This was the motto of the 13th International Symposium on Grapevine Breeding and Genetics, held from July 10-17 in the Art Nouveau Hall in Landau, Germany, where renowned breeding researchers and those involved in breeding and refining met.

The event was held under the patronage of the German Federal Ministry of Food and Agriculture (BMEL) and the International Organization of Vine and Wine, OIV for short. The dedicated team of the Julis Kühn Institute organized a varied and exciting program of lectures, discussions and excursions, which of course included the gala dinner on Thursday evening.

The high-ranking conference attracted participants from 22 countries and shed light on the scientific aspects of the topic in great depth and detail. By scheduling sufficient breaks for refreshment and strengthening of mind and soul,

Vine Growers Conference

opportunities were created for personal exchange. It was also enjoyable that tasting zones for PIWI wines were offered on various occasions.

The comprehensive conference program allowed stakeholders from all over the world to present the latest results and covered topics ranging from PIWIs, the treatment of genetic resources, the study of genetic principles to the potential of improving traditional grape varieties through new breeding techniques.

JKI President Frank Ordon speaks to the heart of us PIWI enthusiasts when he says: "If breeding research and vine breeding do not develop any solutions for the problems of winegrowers - especially in the form of disease-resistant and climate-adapted varieties - then it will become increasingly difficult to ensure economically viable viticulture with the required quality against the background of the Farm to Fork strategy of the EU . In the long term, this will also have an impact on the cultural landscape in the wine-growing regions.”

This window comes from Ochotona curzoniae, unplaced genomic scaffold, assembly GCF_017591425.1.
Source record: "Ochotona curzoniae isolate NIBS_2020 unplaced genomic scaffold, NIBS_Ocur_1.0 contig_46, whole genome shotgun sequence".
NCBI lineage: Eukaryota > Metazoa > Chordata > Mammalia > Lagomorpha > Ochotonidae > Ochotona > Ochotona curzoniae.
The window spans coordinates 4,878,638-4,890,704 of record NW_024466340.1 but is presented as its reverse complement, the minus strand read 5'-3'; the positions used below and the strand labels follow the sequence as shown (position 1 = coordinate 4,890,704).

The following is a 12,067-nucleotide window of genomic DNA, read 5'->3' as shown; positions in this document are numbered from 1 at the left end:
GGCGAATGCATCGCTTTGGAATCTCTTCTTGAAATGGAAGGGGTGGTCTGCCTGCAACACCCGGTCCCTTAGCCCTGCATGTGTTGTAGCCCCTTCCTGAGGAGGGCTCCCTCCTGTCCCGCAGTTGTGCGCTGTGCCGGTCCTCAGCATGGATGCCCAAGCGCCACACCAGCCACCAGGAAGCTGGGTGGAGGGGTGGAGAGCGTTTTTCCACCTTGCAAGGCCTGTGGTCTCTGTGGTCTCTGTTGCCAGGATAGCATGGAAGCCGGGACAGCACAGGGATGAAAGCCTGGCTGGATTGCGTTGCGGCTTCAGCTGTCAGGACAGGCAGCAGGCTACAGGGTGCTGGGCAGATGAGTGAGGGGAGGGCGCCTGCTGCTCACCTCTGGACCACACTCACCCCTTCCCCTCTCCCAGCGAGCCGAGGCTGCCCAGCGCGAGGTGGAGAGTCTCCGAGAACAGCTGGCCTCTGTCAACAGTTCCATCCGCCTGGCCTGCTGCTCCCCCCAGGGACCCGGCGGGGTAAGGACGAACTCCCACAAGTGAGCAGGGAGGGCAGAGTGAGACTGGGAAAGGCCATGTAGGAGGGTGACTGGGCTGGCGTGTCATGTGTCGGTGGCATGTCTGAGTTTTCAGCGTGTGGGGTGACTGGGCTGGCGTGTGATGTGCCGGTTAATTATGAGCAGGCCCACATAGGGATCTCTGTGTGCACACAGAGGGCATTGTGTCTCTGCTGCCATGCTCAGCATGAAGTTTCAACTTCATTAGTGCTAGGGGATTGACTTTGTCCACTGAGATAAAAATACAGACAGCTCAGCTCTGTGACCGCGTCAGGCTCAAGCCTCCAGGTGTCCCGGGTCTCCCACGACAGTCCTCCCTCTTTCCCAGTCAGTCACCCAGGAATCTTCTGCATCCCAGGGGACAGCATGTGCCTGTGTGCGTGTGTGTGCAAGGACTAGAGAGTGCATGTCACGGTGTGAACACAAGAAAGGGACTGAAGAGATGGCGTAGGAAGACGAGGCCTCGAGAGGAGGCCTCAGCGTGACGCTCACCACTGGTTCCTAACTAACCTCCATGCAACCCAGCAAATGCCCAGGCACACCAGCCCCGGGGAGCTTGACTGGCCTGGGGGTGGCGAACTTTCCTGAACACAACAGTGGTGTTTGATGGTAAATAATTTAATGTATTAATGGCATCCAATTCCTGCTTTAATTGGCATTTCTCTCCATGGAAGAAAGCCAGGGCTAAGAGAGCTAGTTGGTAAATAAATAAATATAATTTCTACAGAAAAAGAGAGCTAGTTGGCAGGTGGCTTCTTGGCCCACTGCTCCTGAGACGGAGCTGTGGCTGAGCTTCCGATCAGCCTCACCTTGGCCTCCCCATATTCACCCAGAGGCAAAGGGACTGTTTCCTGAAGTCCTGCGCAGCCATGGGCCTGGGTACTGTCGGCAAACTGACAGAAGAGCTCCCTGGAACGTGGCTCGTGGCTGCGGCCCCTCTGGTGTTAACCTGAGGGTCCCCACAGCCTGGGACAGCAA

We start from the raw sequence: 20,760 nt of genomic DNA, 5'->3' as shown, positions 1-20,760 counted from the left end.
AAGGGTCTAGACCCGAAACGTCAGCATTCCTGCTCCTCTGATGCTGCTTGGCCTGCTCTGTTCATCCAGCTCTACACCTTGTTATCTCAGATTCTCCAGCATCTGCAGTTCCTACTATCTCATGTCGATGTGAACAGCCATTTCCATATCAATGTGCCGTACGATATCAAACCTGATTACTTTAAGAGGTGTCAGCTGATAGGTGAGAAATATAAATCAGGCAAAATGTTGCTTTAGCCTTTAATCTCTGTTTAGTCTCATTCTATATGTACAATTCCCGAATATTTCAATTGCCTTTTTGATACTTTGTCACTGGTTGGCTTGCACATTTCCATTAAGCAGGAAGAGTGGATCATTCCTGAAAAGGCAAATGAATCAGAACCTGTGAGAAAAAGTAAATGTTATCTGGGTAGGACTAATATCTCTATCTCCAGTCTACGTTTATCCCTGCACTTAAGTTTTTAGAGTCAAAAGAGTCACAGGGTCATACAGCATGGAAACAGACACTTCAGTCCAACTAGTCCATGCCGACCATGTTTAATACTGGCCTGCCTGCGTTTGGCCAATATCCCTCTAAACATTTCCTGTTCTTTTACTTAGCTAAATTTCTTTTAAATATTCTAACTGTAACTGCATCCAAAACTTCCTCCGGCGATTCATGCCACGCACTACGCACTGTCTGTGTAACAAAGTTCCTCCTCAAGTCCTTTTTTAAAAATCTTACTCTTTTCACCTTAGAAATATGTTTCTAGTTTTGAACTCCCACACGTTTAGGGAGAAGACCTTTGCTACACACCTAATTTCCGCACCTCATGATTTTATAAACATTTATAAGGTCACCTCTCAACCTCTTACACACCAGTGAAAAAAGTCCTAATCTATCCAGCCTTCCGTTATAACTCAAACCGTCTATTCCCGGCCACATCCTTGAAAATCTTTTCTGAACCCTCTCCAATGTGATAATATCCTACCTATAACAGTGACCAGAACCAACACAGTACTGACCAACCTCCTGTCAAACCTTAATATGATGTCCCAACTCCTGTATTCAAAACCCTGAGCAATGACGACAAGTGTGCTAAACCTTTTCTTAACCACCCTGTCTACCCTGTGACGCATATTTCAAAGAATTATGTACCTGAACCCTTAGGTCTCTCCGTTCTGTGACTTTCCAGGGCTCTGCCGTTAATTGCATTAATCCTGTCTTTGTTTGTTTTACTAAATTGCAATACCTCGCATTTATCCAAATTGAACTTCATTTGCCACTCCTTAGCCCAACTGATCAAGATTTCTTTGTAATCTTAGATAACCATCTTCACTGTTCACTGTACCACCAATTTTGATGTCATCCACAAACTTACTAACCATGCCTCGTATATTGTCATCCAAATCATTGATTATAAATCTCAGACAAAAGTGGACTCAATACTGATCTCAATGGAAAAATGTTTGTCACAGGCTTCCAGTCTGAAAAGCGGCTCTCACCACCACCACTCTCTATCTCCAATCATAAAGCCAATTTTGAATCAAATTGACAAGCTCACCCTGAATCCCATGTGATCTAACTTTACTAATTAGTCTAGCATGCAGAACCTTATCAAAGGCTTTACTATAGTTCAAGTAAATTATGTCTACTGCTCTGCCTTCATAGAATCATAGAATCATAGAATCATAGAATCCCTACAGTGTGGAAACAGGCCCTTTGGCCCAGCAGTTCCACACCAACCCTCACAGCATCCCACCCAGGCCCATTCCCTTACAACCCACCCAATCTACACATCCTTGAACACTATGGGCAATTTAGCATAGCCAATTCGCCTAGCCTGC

For all those who would like to delve a little deeper into the subject matter, we have linked summaries of the presentations here for our members to read.

Please respect the copyright and refer to it correctly when using it in your own publications.

One positive aspect was that all speakers always pointed out that they were representative of their entire team and that they could only achieve so much together. This is where we build the bridge to our PIWI network, because we also achieve more together by joining forces.

This open and collaborative approach is also followed by an initiative of the UC Davis & Cantu Lab with an open database for vine genomes, where all players can submit their own genomes.

We are already excited to see what rapid developments we can witness by the time of the next symposium in 2026.


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